Artists pursue passion in STEM-oriented school

December 4, 2019 — by Jeanette Zhou

By age 5, sophomore Shani Chiu had already decided to pursue art.

As far back as Chiu can recall, she remembers following and watching her older brother, then 15, sketch a new masterpiece each week. 

She decided to follow in her brother’s footsteps.

Chiu, who is considering a major in design, has felt no pressure regarding her decision to focus on art.

“I’ve been focused on what I plan to do for a long time, so I didn’t even realize that our school had an emphasis on STEM,” Chiu said. “I’ve known that I wanted to major in art ever since I was young because it was the only thing I could really see myself doing in the future.”

For her part, sophomore Anica Liu, who is interested in majoring in art, described her experience as an art student at Saratoga High as a “tough road.”

Liu started her art journey when she received compliments on her natural artistic skills, which prompted her to take art classes and delve deep into the subject. Currently, Liu runs an art account on Instagram, @ayunliu04, where she posts her art and completes anime-style commissions. 

Liu believes choosing to focus on art is difficult partly due to a lack of resources.

“Very few people consider pursuing art in the long run, so there are not many people to ask for advice,” Liu said. “I wish there were a variety of art programs because it would really help art students. We would be able to experiment with different styles of art within the reach of our own school.” 

According to course selection charts for Saratoga and Los Gatos, Los Gatos, with more than 2,000 students, offers 49 courses for visual, performing and applied arts, including courses like Graphic Design and Fashion Design, while Saratoga, with 1,350 students, offers 38 courses.

Art teacher Diana Vanry is also concerned with the survival of a robust arts curriculum, stating that one of her biggest concerns is losing students to other classes on campus.

“There will always be students who are artistically talented and want to take art classes at school,” Vanry said. “At Saratoga, we owe it to students to have these classes available to them, and I owe it to them to make certain that they are well prepared for post secondary education in art.”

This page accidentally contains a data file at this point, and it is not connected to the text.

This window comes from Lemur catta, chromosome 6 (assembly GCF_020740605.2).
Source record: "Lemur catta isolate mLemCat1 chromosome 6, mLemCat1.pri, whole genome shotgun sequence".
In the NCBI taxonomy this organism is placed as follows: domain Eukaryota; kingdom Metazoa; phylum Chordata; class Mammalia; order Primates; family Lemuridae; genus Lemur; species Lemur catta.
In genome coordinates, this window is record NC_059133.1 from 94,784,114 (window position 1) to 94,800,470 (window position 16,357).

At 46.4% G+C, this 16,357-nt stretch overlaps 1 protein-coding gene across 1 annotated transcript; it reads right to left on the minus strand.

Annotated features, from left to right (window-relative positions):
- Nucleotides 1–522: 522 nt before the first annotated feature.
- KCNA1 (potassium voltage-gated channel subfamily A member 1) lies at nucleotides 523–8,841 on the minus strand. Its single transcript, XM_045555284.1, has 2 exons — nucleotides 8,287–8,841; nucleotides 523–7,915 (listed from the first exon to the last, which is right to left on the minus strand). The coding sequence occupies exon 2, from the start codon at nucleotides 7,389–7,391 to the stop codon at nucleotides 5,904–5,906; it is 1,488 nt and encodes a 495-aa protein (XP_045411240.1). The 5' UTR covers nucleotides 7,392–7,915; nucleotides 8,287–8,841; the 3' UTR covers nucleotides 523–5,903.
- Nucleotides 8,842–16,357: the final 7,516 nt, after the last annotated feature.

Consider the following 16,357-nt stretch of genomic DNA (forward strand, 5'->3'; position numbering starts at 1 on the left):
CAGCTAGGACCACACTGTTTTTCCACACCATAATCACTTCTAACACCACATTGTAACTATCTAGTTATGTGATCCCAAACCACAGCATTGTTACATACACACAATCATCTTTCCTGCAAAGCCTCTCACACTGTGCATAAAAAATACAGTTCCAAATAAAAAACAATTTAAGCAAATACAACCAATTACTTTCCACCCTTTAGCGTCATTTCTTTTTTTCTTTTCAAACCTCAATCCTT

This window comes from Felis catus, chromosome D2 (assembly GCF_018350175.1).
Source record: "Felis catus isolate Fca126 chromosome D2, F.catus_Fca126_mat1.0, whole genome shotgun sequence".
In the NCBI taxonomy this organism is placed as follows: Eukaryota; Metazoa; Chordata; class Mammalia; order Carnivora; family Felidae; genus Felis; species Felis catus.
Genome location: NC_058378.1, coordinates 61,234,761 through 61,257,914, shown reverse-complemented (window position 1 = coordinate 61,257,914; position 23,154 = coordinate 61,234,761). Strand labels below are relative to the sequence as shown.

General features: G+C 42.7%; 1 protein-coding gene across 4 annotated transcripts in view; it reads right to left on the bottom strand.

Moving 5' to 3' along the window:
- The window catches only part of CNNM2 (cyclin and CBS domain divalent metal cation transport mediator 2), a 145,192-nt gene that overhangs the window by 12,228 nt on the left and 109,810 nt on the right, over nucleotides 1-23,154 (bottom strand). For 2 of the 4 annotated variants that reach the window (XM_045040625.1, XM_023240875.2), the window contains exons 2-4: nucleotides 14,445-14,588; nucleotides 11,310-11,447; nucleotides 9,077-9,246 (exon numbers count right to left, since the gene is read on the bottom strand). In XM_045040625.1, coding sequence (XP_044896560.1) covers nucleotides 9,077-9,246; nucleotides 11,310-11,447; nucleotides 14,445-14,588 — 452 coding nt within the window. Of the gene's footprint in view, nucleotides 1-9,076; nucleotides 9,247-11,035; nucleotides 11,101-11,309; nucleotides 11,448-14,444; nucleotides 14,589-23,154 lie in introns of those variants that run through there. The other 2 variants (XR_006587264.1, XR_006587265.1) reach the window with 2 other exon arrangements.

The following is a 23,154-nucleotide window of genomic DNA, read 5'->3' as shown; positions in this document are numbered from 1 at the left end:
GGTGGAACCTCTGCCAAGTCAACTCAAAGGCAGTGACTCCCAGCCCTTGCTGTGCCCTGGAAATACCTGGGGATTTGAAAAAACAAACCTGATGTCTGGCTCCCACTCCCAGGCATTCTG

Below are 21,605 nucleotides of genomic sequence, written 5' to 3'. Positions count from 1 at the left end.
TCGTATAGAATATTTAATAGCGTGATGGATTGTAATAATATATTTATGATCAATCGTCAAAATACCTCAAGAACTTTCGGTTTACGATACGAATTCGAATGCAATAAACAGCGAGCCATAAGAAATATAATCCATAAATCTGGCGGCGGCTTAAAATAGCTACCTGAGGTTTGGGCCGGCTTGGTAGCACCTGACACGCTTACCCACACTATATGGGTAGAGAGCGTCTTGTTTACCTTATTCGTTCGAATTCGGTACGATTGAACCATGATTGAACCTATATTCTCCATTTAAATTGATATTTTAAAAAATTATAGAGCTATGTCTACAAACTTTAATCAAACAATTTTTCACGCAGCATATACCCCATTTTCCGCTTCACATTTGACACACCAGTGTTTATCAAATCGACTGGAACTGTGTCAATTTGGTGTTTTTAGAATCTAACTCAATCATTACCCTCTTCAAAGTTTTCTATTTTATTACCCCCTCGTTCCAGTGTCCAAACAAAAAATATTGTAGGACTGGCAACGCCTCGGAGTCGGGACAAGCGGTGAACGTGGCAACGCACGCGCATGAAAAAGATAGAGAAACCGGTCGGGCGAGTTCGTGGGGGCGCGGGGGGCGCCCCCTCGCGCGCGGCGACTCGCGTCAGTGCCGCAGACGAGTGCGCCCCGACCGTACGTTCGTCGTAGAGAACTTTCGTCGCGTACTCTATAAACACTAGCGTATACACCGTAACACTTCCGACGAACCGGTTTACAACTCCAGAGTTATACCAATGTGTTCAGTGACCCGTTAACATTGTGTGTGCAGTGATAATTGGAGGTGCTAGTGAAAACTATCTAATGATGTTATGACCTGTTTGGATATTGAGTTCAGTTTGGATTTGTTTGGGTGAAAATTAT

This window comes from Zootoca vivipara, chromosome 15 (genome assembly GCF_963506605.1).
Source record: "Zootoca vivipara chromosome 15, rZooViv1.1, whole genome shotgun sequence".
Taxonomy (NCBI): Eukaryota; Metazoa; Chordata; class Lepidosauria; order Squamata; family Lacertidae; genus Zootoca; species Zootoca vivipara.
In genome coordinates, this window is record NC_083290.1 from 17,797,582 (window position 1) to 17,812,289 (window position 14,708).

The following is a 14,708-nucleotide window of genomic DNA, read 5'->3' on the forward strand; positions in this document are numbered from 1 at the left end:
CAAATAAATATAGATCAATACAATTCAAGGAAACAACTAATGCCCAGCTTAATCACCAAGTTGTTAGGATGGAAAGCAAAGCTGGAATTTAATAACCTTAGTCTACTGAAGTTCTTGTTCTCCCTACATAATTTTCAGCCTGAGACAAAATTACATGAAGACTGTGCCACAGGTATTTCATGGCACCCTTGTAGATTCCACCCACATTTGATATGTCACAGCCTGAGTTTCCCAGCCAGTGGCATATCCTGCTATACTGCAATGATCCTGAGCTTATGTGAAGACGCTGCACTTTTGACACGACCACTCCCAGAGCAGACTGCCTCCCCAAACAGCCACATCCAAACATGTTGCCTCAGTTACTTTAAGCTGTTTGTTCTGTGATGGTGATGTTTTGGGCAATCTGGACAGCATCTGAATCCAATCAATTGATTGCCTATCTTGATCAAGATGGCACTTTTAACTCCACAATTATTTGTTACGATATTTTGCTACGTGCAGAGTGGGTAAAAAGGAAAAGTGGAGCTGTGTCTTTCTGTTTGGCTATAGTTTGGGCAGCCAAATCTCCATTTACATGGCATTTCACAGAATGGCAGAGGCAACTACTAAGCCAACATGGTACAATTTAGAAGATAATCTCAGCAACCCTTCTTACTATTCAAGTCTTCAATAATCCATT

Sophomore Stone Motooka, who plans to major in design, also believes that a lack of popularity for art classes results in an underfunded art department.

“There is a lack of quality mainly because of the budget Mrs. Vanry and the whole art department gets,” Motooka said. “While I don’t know of any serious problems, if I ask for some art-related materials, she will have to order it specifically for me and possibly other art students.”

While Vanry doesn’t know the exact budget breakdown, she agrees that a lack of funding can make it difficult for students to pursue art, since art materials are often very expensive.

“This year, the allotment that I received for art and ceramics is more than it has been in past years,” Vanry said. “But it’s not enough.”

Vanry explained that the majority of her budget for supplies comes from parent donations, which are often unpredictable.

Another difficulty many art students face is pressure from their peers and parents against their decision to study art. 

“Because most people around me are STEM-oriented, I feel like I automatically can't be successful in life without being a STEM major,” Liu said. “My parents think that I can’t financially support myself with just an art degree.”

Like Liu, many students majoring in art often have financial concerns, with many familiar to the term “starving artist.” Published on Artsedge, a program run by the John F. Kennedy Center for the Performing Arts, an article titled  “Busted: The Myth of the Starving Artist,” covers a nationwide study of art graduates. 

The study, which was conducted with more than 13,000 students across 40 states and in over 150 universities, has shown that 92 percent of art graduates who want to work are currently employed, with 81 percent saying that they were employed very soon after graduating; nonetheless, the article also mentions that 57 percent of art alumni have two jobs to support themselves.

Motooka has not received negative reactions from his family and friends regarding his decision to major in design. 

“I feel like there isn’t that much pressure because my parents do think that I could get into an art school and have a career in art,” Motooka said. “I haven’t really had anyone tell me that I shouldn’t be doing art, so I feel pretty comfortable with my decision.” 

Even with the emphasis on STEM here, Vanry said that she has not seen a stigma around art, stating that students are often praised by their peers for their talent. 

Even so, students tell her they don’t take the art classes they want to take because parents demand that they take more STEM classes. “As a parent, I do understand this.” she said. “However, what I have found over the years is that it is important for students to find balance. If taking another ceramics or art class is something that they want to do, then they should.”

Vanry said art not only improves students’ chances of getting into colleges, but also it expresses emotions in a way that other forms of communication cannot.

“I was not as smart as everyone else and was always distracted, but when I was introduced to art, it just clicked for me,” Motooka said. “I used art as a medium to speak up about something and portray my emotions. Art left such an enormous impact on my life that I would not be the same person without it.”

 

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